In an age of rapid news dissemination, sometimes we forget events and people who made – and are still making – a real difference. In this case a “colossal difference”, according to KZN Project Rhino member Yvette Taylor of the Lawrence Anthony Foundation.
Last week she held a small function to thank two major donors in their “quite phenomenal” fight against rhino poaching in KZN. In doing so, she unearthed information that highlighted the extraordinary contributions two individuals, Vincent Christoforos, owner of helicopter company King Shaka Aviation at Durban’s Virginia Airport and Pietermaritzburg businessman Duncan Paul, who together have contributed more than R1 million towards the cause.
“So many people have played a wonderful role in this war but filtering through all our records I couldn’t help but highlight these two individuals. On behalf of everyone involved in this war, may you understand the huge appreciation we hold for your efforts,” said Taylor.
Back in early 2011 the late Dr Ian Player urgently called on private companies and individuals to help subsidise an aerial presence, specifically helicopters, in policing those KZN’s protected areas holding Rhino. Christoforos was not only the first to respond but in doing so donated a helicopter and a pilot for seven months, basing them at Hluhluwe-iMfolozi (HiP) Game Reserve.
“It was a quite extraordinary gesture. When I look back now I understand not just your generosity, which I believe amounted to all of R500 000 out of your own pocket, but how critical this intervention was. It kick-started the entire helicopter venture and lent huge weight to our anti-poaching efforts over the past four years,” said Taylor.
Yvette Taylor of the Lawrence Anthony Foundation thanking Duncan Paul (centre holding one of the three R34 000 pilot helmets he donated) and Vincent Christoforous of King Shaka Aviation for what she considered were their "colossal" contributions towards combating rhino poaching in KZN
Such weight, she said, included the company’s formative contribution in helping establish the largest and most effective anti-poaching organisation in the province, Project Rhino KZN. This 15-member private and NGO partnership has effectively underwritten and supported all Rhino conservation and anti-poaching efforts in KZN ever since.
Such was the helicopter company’s passion to provide impetus to the Rhino poaching war that behind the scenes its Operational Manager Russell Ashley-Cooper had approached Pietermaritzburg businessman Duncan Paul. Unbeknown to most, Paul had “quietly but relentlessly” become a client of King Shaka Aviation and through the company sourced anti-poaching equipment and channelled funds amounting to more than R400 000 to date.
She noted, too, that Ashley-Cooper had also elicited other private donations amounting to a further R500 000 in donations.
Taylor said this had all been ring-fenced specifically to KZN Project Rhino’s aerial fleet ‘Zap Wing’ stationed in the town of Hluhluwe.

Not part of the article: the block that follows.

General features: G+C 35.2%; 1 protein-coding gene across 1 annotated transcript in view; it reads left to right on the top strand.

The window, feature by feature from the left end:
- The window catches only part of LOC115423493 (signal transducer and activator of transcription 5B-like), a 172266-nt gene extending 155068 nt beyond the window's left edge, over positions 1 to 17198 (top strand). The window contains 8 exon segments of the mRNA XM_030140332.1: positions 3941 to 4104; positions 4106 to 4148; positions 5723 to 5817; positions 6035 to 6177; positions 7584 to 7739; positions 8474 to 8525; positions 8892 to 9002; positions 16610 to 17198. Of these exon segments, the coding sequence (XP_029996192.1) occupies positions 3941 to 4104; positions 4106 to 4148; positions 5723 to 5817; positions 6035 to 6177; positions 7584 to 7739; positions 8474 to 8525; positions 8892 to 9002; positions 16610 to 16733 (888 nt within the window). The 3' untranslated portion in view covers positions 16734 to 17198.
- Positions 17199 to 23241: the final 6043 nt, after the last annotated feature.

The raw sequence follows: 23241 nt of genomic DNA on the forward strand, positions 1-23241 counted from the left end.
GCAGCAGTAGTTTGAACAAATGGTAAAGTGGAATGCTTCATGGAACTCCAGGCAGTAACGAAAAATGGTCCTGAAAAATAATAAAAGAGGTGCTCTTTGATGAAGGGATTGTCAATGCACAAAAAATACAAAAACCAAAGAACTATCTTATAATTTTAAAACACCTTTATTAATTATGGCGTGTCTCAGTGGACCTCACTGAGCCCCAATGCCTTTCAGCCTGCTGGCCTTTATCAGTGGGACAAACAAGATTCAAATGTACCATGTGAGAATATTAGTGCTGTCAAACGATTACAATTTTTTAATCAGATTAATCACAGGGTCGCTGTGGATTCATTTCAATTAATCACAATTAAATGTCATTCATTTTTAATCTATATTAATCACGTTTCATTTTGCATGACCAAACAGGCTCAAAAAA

Paul’s specific donations reveal an extraordinary inventory of donated items, including thermal binoculars, radio communication items, Bluetooth headsets and helmets for helicopter pilots, sleeping bags, stoves, flares, the kitting out of Zap Wing’s ‘airport’ office at Hluhluwe and a multitude of combat supplies amongst other things.
“Perhaps what is most significant is that both these acts of extreme generosity have allowed our provincial government and Treasury to appreciate the value of the private sector and indeed the helicopter as well as the huge contribution that ‘Zap Wing’ has made in this rhino poaching war.”
This has been borne out with the recent publication of two new government tenders for the provision of a three anti-rhino poaching helicopters to operate for the next three years and another tender for a single helicopter service for one year prior to the above happening.
Both Christoforos and Paul agreed that their assistance was not simply born out of the cause itself but their knowledge that Project Rhino KZN was a highly organised and professional collection of NGO’s whose Zap Wing aerial operation was manned by a collection of fiercely dedicated and competent pilots.
“They are a phenomenal group of people who are fearless and utterly determined to make a difference. In short, our money has been well spent and that’s all you can ask for,” they said.
Underwriting everything, of course, is the relentless and ongoing battle to protect KZN’s rhinos and they both said that even though mortalities are rising their efforts amongst others simply had to continue.
Cedric Coetzee, head of Ezemvelo KZN Wildlife’s rhino management unit, was effusive in his praise for donors such as Paul and King Shaka Aviation.
“Make no mistake they have provided a massive backbone to all our efforts. They have helped awaken the public to the scale, complexity and horror of this war. People like them help stimulate and drive our own state efforts to ensure their immense generosity is well invested,” he said.
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